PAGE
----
Shanghai finally lifts the citywide lockdown after more than two testing months of despair and economic wounds. The Chinese metropolis has enjoyed the fourth consecutive day of zero new deaths from COVID-19.

After weeks of vacancy, cars have finally swarmed some streets in the financial hub, with joyful residents celebrating their freedom. In a video reported by Jiupai News, vehicles were honking, pedestrians were chanting happily, and fences were being taken down from gates and streets.

Most of Shanghainese were allowed out of their houses as of the morning of June 1. Businesses and offices were reopened, streets were filled with commuters again, and metro and bus services have resumed.

Much to the delight, restrictions and its handicap still remain at some level. According to Bloomberg, about 10% of citizens of the commercial hub still haven’t been able to join the rest and enjoy some movements down the roads.

The heavy toll on operations and production on some companies hasn’t subsided either. Because of supply chain problems, some manufacturing plants are still struggling to resume entirely despite the easing. That includes Tesla Incorporated, Volkswagen AG, and Sony Group Corporation.

Residents may still have to accept PCR tests as a daily routine, as a negative result is a requirement for them in order to leave their compound. Reuters reported that the result may stay valid for 72 hours. 

Employees are advised to avoid gathering in rooms, keep some distance while in canteens, and sanitize their keyboards when they are back to offices in low-risk areas. People flow in public venues will need to be maintained at 75% of capacity.

Cafés are back but indoor dining is still forbidden, and restaurants are still largely closed.

The plight for food and income during the lockdown has left a dent in some residents.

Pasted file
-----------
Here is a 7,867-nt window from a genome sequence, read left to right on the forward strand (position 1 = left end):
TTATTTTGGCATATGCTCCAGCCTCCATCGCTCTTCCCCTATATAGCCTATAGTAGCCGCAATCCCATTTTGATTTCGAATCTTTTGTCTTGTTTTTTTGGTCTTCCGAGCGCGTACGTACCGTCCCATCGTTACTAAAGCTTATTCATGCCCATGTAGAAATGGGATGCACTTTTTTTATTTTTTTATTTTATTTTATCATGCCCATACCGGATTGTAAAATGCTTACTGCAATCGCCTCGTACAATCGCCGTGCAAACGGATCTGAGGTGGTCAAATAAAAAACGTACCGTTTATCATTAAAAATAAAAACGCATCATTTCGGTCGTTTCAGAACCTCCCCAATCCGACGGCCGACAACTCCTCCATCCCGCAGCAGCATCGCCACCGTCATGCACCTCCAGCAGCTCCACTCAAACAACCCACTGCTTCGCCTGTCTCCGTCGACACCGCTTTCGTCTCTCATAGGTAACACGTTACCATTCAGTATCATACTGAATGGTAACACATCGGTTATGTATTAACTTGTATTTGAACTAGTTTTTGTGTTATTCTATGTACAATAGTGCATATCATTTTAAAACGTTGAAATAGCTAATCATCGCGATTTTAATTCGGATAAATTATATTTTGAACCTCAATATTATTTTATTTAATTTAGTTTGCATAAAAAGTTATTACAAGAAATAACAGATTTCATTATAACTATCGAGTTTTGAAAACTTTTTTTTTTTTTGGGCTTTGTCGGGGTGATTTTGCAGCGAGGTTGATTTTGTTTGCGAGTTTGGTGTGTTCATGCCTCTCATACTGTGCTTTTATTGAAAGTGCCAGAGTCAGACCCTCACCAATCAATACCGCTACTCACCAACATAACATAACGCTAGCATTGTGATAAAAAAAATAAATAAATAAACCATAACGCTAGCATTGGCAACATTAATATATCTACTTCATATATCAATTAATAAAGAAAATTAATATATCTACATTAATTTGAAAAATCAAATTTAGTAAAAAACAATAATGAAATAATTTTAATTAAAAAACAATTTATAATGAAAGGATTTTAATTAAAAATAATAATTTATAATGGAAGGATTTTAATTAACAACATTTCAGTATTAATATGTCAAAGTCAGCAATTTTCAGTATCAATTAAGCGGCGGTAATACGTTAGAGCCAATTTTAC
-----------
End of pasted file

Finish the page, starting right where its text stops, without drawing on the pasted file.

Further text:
Yang Zengdong, a mother of two, told Reuters, “A lot of my friends, people with families and kids, their idea is to buy a bigger fridge or food – they aren’t interested in buying unnecessary stuff right now.”

Yang noted, “I think for most people, this is a time to enjoy being outside but also to protect yourself and protect your money. This is not the time to spend and be wasteful.”

A Shanghai resident wrote in a post that later went viral, “A ridiculous drama is over and no one has come forward to explain, no one has apologized to the lives that were insulted, harmed, and lost, and no one has been held accountable.”

The account said the takeout is back, the crayfish is back, the beer is back, but the sense of security is gone. 

The post has now been censored but is archived on China Digital Times.

Sales manager Rocky Lee told CNN, “The measures taken in the past two months have really damaged the reputation of the city and made people realize how poor its governance capacity is. Many companies and investors have lost confidence in Shanghai — and in China in general.”

Lee said he was thinking of leaving Shanghai, questioning if the city could still convince talents to remain after all the blunders that occurred during the lockdown.

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